Myth #4: to lose weight you need to radically restrict calories
It always makes me sad when women tell me they’re on a super low calorie diet, or that their doctor told them to eat 800 calories a day to lose weight. While the amount of calories you eat do matter to some extent, they are not the only factor that is important for weight loss. Often, by over-restricting calories, you actually put your body in a stressed state. On top of that, your body enters scarcity mode, unsure of when it may get fed again. Because of this, it’ll hold onto excess fat and work to be more efficient with the calories you give it, meaning metabolism and fat burn slow down.
I’ve seen time and time again that when people stop strictly reducing calories and instead focus on the quality of the food they’re consuming (focusing on veggies, high-quality proteins and healthy fats), they see results after having “plateaued” for months. Plus, it’s a lot more fun to get to eat more food, not less! And in the end, a sustainable solution (aka not an 800 calorie crash diet) is what will help you maintain your results in the long-term. Here at Snap, we’re fans of lifestyle changes over diet dogma.
Myth #5: celery juice cures all
Let’s talk about celery juice. I think celery juice great! But I also don’t think it’ll solve all your problems. If you’ve been drinking celery juice and it’s helped you, awesome! To start, celery juice is mostly water, so it’s a great hydrating beverage first thing in the morning. If you add some lemon juice (hey super fresh!) and a pinch of himalayan pink salt, you get some awesome electrolyte benefits too.
As great as celery juice is, it’s still important to be mindful about changing lifestyle & nutrition factors when dealing with health problems. For example, let’s say you’re struggling with an autoimmune condition. Implementing lifestyle changes (like stress reduction and sleep improvement) along with an anti-inflammatory diet (I love Whole30, paleo or AIP) will help you a lot more than just drinking celery juice, though celery juice in the morning can complement other lifestyle changes. Want to layer celery juice onto your already healthy habits? Go for it! It won’t hurt, and you may feel even better.
You can get the same benefits from eating celery, too! Plus you’d get the healthy fiber that feeds your gut microbiome. In general, though, celery is a great option whether you eat it or drink it, since it’s filled with antioxidants and enzymes. The verdict: do what works for you!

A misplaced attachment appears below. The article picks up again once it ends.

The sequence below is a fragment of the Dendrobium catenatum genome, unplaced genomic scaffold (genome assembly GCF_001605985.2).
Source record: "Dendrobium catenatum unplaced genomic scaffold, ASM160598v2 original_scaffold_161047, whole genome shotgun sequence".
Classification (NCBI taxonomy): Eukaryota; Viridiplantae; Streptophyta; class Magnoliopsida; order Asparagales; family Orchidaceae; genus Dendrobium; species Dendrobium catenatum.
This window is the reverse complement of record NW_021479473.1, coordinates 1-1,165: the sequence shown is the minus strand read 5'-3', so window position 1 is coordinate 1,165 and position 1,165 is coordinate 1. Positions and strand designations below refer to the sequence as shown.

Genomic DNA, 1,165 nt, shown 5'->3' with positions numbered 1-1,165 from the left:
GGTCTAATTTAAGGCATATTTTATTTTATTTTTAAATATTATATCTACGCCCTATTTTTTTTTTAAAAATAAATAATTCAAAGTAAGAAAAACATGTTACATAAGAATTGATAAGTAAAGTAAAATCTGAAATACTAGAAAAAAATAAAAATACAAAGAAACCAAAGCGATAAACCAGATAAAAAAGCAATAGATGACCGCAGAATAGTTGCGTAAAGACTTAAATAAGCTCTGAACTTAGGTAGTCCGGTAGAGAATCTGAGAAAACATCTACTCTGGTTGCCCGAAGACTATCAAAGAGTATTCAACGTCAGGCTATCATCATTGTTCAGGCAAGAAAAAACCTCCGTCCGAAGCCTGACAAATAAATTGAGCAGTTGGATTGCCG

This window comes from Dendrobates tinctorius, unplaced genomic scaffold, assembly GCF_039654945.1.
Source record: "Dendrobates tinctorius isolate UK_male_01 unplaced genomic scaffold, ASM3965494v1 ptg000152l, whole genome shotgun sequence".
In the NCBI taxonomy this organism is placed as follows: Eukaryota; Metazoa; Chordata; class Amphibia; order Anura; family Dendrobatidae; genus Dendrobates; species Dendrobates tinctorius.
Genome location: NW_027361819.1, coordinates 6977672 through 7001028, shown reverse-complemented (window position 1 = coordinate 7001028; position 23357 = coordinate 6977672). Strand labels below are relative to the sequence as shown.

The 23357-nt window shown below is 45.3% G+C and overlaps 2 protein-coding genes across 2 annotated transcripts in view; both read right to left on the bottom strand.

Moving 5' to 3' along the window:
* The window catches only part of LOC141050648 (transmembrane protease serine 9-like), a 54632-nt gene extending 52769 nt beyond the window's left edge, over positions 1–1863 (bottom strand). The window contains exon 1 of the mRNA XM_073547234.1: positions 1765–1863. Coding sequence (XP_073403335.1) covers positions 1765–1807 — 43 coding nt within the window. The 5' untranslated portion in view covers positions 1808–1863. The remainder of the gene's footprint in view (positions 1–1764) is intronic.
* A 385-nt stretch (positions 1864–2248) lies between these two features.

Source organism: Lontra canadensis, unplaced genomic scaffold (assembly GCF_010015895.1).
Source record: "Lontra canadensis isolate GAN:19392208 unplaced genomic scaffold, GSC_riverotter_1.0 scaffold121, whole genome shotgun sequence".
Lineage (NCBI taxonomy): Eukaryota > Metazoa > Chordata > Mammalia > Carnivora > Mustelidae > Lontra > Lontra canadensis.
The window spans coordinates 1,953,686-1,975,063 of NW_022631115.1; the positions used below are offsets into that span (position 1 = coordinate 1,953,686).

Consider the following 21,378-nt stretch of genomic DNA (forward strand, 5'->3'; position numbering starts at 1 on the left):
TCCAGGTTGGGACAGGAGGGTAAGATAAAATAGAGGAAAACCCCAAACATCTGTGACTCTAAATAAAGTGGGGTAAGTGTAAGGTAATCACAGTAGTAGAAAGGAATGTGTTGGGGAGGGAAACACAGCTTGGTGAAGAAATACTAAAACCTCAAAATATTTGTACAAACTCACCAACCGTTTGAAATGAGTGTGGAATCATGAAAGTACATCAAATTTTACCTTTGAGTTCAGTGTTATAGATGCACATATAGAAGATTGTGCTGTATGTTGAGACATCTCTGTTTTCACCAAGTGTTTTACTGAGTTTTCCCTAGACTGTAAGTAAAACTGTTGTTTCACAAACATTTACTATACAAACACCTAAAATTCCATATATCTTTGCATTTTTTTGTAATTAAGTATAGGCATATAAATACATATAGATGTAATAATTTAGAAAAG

Myth #6: your doctor or your favorite influencer knows best
Bare with me. I think that women give their power away far too often. Yes, your doctor’s input is important. Yes, some influencers are super knowledgable. But you (and only you!) know what works best for your body. It’s time we start listening to our own bodies, rather than wanting someone else to always give us the answer. This applies to advice you may receive from your doctor, well-meaning friends, celebrities or social media influencers. This is true for everything from the medications and supplements you take to the best diet for your needs.
You can empower yourself to make the decisions that are best for your health in a few ways. To start, do your own research. When it comes to today’s health care system, you have to be your own advocate. If you’ve been diagnosed with a certain health condition, research nutrition & lifestyle interventions. If your doctor recommends a certain dietary protocol (like reduced calories or “everything in moderation”), look into it for yourself. If they want to put you on a specific medication, research the side effects and the purpose of the drug before you sign on. Don’t be afraid to ask questions!
As far as food is concerned, I love something like a Whole30 (plus reintroduction!) to help you figure out what works for you. Whether or not you choose to do an elimination diet like Whole30, I encourage everyone to eat mindfully. This looks like eating while sitting down & eating without distraction. It also means paying attention to how you feel after a meal, and trying to lean into foods that help you feel your best, versus foods that leave you feeling tired or with an upset stomach. While food itself is never “good” or “bad”, there’s definitely food that helps us feel well and food that leaves us feeling not so great. Moral of the story here? Work to find what works for you. Don’t follow the latest trend without asking yourself how you feel & how it’s working for you.
I hope this helped you separate fact from fiction. Did any of these resonate with you? Let me know in the comments!